SEA MAMMALS – Space, Colour, Repetition

Students research a sea mammal of their choice and use blending and stencil techniques with oil pastels to make a picture of it in its natural habitat.

Required Time

80 Minutes

Grade Level

Grade 3 to Grade 6

Subject

Language Arts
Mathematics
Science
Visual Arts

Vocabulary

background colour foreground repetition space value

Materials

Crayola Oil Pastels - 16 Count Crayola Marker & Watercolour Paper - 22.9 cm x 30.5 cm (9" x 12") Crayola Scissors Crayola Black Construction Paper - 22.9 cm x 30.5 cm (9" x 12") Crayola Washable Glue Sticks Crayola Erasable Coloured Pencils - White White Bristol Board - 6 cm x 30.5 cm (2 ½" x 12") - 1 per student Small Pieces of Sponge - 2.5 cm x 3 cm (1" x 1 ½") - 1 per student

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Steps

SEA MAMMALS – Space, Colour, Repetition - Step One

Step One

  1. Cut out a wavy pattern along one long edge of the Bristol board.
  2. You will use this to stencil print the water in your picture.
SEA MAMMALS – Space, Colour, Repetition - Step Two

Step Two

  1. Imagine your paper divided into 3 equal parts from top to bottom.
  2. Use a white pencil to draw a horizontal line about one third down from the top of the paper.
  3. This is the horizon line.
  4. Draw the land or rocks that match your mammal's habitat in the space above this line.
  5. This is the background of your picture. It shows what is furthest away from the viewer.
SEA MAMMALS – Space, Colour, Repetition - Step Three

Step Three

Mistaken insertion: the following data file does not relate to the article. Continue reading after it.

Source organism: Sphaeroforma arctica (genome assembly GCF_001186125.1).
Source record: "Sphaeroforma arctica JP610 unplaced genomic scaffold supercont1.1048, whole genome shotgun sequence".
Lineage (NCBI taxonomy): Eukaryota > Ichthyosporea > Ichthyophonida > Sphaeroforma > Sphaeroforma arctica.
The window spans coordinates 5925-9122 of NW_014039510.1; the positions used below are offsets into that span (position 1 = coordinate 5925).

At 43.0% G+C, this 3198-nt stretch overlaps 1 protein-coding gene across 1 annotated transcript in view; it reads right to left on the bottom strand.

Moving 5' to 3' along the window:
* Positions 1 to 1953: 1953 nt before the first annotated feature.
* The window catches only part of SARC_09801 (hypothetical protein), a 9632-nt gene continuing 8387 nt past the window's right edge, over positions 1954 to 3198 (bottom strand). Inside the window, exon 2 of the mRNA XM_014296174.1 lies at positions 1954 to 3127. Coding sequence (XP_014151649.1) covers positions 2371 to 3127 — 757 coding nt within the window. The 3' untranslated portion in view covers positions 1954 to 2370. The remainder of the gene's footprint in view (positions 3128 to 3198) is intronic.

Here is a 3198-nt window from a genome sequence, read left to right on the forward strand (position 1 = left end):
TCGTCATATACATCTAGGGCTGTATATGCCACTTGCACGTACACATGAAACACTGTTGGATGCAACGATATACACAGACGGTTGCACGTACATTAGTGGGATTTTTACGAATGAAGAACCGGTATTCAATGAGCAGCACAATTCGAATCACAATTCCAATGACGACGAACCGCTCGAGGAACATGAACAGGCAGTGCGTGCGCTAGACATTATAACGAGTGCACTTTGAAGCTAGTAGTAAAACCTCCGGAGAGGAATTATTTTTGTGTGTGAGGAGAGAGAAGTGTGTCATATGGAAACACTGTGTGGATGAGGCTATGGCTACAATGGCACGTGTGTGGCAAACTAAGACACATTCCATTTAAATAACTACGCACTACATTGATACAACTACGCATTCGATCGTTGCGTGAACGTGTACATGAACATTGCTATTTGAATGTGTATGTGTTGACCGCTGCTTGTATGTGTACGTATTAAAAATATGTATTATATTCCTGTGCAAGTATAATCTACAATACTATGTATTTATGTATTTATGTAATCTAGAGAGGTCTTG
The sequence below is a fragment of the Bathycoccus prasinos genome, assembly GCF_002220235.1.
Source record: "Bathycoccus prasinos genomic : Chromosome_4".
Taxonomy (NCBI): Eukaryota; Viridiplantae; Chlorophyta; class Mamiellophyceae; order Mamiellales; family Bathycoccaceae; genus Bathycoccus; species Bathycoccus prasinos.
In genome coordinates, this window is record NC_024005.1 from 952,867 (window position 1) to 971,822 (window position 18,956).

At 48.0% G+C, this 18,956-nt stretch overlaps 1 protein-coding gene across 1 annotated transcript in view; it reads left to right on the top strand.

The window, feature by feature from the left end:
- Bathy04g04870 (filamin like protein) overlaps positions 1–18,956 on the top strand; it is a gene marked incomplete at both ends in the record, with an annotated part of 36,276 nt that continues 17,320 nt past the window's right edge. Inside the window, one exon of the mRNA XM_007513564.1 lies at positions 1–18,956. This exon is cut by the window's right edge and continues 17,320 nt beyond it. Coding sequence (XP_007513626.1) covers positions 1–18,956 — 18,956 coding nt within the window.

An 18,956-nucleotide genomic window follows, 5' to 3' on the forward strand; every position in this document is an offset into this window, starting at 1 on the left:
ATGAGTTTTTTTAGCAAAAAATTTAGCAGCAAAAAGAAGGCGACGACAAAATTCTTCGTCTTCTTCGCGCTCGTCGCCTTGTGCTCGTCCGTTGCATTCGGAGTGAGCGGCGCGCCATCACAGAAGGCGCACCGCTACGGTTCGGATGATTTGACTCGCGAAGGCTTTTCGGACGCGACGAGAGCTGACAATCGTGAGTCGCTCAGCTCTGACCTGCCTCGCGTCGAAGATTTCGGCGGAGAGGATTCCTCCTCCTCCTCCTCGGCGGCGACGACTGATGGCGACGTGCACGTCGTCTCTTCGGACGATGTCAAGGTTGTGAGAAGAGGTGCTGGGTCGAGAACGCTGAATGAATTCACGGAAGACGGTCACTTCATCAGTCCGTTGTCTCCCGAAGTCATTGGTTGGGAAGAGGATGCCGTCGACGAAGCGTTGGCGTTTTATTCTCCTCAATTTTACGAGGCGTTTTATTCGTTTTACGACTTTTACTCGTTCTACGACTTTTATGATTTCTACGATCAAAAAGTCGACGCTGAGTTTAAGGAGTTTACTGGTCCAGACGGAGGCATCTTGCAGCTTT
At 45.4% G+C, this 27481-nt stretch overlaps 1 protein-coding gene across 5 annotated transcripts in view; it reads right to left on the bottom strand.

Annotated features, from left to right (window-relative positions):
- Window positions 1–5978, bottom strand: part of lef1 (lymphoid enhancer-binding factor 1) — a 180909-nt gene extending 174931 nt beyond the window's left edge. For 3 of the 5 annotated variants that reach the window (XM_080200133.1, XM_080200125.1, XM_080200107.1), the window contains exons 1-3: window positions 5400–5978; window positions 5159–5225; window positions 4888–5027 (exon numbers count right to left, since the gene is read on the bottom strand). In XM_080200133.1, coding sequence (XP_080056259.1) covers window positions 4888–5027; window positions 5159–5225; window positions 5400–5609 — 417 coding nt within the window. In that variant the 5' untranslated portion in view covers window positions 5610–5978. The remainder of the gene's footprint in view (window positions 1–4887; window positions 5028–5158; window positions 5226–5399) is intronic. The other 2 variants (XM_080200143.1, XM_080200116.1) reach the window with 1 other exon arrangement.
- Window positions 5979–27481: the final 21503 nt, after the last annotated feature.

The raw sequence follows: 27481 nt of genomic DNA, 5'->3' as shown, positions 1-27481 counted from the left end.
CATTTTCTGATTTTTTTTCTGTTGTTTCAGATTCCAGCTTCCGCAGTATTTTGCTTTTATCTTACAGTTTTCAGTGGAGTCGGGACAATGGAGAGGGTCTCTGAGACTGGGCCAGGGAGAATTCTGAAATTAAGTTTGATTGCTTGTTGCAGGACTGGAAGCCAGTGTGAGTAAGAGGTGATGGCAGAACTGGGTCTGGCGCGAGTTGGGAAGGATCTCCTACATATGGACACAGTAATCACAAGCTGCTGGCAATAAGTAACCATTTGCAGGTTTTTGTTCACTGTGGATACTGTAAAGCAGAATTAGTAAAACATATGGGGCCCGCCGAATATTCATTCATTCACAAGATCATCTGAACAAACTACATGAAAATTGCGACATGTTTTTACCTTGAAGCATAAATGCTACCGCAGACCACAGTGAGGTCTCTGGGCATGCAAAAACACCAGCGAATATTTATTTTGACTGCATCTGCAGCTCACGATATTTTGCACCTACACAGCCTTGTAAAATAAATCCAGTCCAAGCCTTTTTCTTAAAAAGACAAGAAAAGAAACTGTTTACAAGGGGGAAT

1. Place the stencil on your paper where the water is going to be.
  2. Use oil pastels to colour white plus the water colour on the edge of the stencil.
    - Be careful not to get the oil pastel on the black paper.
    - White will make the colours appear brighter on the black paper.
SEA MAMMALS – Space, Colour, Repetition - Step Four

Step Four

  1. Use a small piece of dry sponge to drag the oil pastel onto the paper.
  2. Repeat this process to fill the space.
SEA MAMMALS – Space, Colour, Repetition - Step Five

Step Five

  1. Use oil pastels to colour in the background.
  2. Blend colours to show texture and depth.
    ​- colours closest to you are brightest
    - colours further away are duller and lighter
    - make colours dull by adding violet or blue
    - make colours lighter by adding white
SEA MAMMALS – Space, Colour, Repetition - Step Six

Step Six

  1. Draw a large picture of your mammal on white paper.
  2. Colour it with oil pastels.
  3. Cut the picture out.
SEA MAMMALS – Space, Colour, Repetition - Step Seven

Step Seven

  1. When you are satisfied with the setting glue your drawing of the mammal in place.

Learning Goals

Students will be able to:

  • create an accurate drawing of a sea mammal in its natural habitat;
  • use blending and stencil techniques with oil pastels;
  • use colour to create the appearance of depth on a 2-dimensional surface;
  • demonstrate technical accomplishment and creativity; 
  • support their ideas with evidence found in the works.

Extensions

Have students:

  • work with a partner to create tape-recorded interviews about their sea mammals;
  • take turns being the interviewer;
  • compare their mammals explaining how they are the same and how they are different;
  • share their recordings with the class.

Prepare